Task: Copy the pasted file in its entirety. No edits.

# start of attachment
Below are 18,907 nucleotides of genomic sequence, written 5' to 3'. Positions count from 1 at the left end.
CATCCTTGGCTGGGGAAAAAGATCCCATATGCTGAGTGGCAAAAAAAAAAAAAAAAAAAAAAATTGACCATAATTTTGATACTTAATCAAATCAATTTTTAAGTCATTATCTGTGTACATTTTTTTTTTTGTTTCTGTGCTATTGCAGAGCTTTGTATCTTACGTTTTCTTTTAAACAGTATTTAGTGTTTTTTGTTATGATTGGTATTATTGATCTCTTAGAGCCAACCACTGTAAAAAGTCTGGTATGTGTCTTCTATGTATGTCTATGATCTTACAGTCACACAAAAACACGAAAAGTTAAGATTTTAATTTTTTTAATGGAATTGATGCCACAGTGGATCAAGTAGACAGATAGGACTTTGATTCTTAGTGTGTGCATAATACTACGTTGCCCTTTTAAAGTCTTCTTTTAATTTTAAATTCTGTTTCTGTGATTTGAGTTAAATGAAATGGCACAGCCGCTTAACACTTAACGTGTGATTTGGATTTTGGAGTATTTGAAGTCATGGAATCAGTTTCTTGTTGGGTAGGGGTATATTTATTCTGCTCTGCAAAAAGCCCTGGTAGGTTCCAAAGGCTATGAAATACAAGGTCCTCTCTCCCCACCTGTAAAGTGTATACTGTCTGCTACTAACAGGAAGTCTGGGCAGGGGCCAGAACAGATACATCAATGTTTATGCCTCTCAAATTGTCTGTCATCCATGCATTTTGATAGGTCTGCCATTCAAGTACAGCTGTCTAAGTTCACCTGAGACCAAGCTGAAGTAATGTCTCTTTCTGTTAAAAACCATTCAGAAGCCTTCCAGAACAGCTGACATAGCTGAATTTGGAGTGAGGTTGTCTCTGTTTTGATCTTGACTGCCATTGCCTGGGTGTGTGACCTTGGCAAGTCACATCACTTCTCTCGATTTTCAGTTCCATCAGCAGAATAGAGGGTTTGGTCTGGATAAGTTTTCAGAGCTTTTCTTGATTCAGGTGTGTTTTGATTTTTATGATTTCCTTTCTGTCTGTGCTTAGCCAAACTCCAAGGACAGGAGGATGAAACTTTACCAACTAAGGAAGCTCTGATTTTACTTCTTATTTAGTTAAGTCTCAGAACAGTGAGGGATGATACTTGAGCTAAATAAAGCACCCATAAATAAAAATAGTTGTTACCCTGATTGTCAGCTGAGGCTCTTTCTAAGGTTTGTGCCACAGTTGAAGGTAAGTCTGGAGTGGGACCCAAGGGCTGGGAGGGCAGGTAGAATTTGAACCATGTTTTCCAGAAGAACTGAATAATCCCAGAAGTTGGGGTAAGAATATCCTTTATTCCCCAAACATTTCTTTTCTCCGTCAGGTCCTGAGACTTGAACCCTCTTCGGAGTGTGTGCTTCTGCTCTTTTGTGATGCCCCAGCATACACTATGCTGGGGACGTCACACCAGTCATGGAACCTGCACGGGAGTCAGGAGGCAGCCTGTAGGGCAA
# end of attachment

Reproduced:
Below are 18,907 nucleotides of genomic sequence, written 5' to 3'. Positions count from 1 at the left end.
CATCCTTGGCTGGGGAAAAAGATCCCATATGCTGAGTGGCAAAAAAAAAAAAAAAAAAAAAAATTGACCATAATTTTGATACTTAATCAAATCAATTTTTAAGTCATTATCTGTGTACATTTTTTTTTTTGTTTCTGTGCTATTGCAGAGCTTTGTATCTTACGTTTTCTTTTAAACAGTATTTAGTGTTTTTTGTTATGATTGGTATTATTGATCTCTTAGAGCCAACCACTGTAAAAAGTCTGGTATGTGTCTTCTATGTATGTCTATGATCTTACAGTCACACAAAAACACGAAAAGTTAAGATTTTAATTTTTTTAATGGAATTGATGCCACAGTGGATCAAGTAGACAGATAGGACTTTGATTCTTAGTGTGTGCATAATACTACGTTGCCCTTTTAAAGTCTTCTTTTAATTTTAAATTCTGTTTCTGTGATTTGAGTTAAATGAAATGGCACAGCCGCTTAACACTTAACGTGTGATTTGGATTTTGGAGTATTTGAAGTCATGGAATCAGTTTCTTGTTGGGTAGGGGTATATTTATTCTGCTCTGCAAAAAGCCCTGGTAGGTTCCAAAGGCTATGAAATACAAGGTCCTCTCTCCCCACCTGTAAAGTGTATACTGTCTGCTACTAACAGGAAGTCTGGGCAGGGGCCAGAACAGATACATCAATGTTTATGCCTCTCAAATTGTCTGTCATCCATGCATTTTGATAGGTCTGCCATTCAAGTACAGCTGTCTAAGTTCACCTGAGACCAAGCTGAAGTAATGTCTCTTTCTGTTAAAAACCATTCAGAAGCCTTCCAGAACAGCTGACATAGCTGAATTTGGAGTGAGGTTGTCTCTGTTTTGATCTTGACTGCCATTGCCTGGGTGTGTGACCTTGGCAAGTCACATCACTTCTCTCGATTTTCAGTTCCATCAGCAGAATAGAGGGTTTGGTCTGGATAAGTTTTCAGAGCTTTTCTTGATTCAGGTGTGTTTTGATTTTTATGATTTCCTTTCTGTCTGTGCTTAGCCAAACTCCAAGGACAGGAGGATGAAACTTTACCAACTAAGGAAGCTCTGATTTTACTTCTTATTTAGTTAAGTCTCAGAACAGTGAGGGATGATACTTGAGCTAAATAAAGCACCCATAAATAAAAATAGTTGTTACCCTGATTGTCAGCTGAGGCTCTTTCTAAGGTTTGTGCCACAGTTGAAGGTAAGTCTGGAGTGGGACCCAAGGGCTGGGAGGGCAGGTAGAATTTGAACCATGTTTTCCAGAAGAACTGAATAATCCCAGAAGTTGGGGTAAGAATATCCTTTATTCCCCAAACATTTCTTTTCTCCGTCAGGTCCTGAGACTTGAACCCTCTTCGGAGTGTGTGCTTCTGCTCTTTTGTGATGCCCCAGCATACACTATGCTGGGGACGTCACACCAGTCATGGAACCTGCACGGGAGTCAGGAGGCAGCCTGTAGGGCAA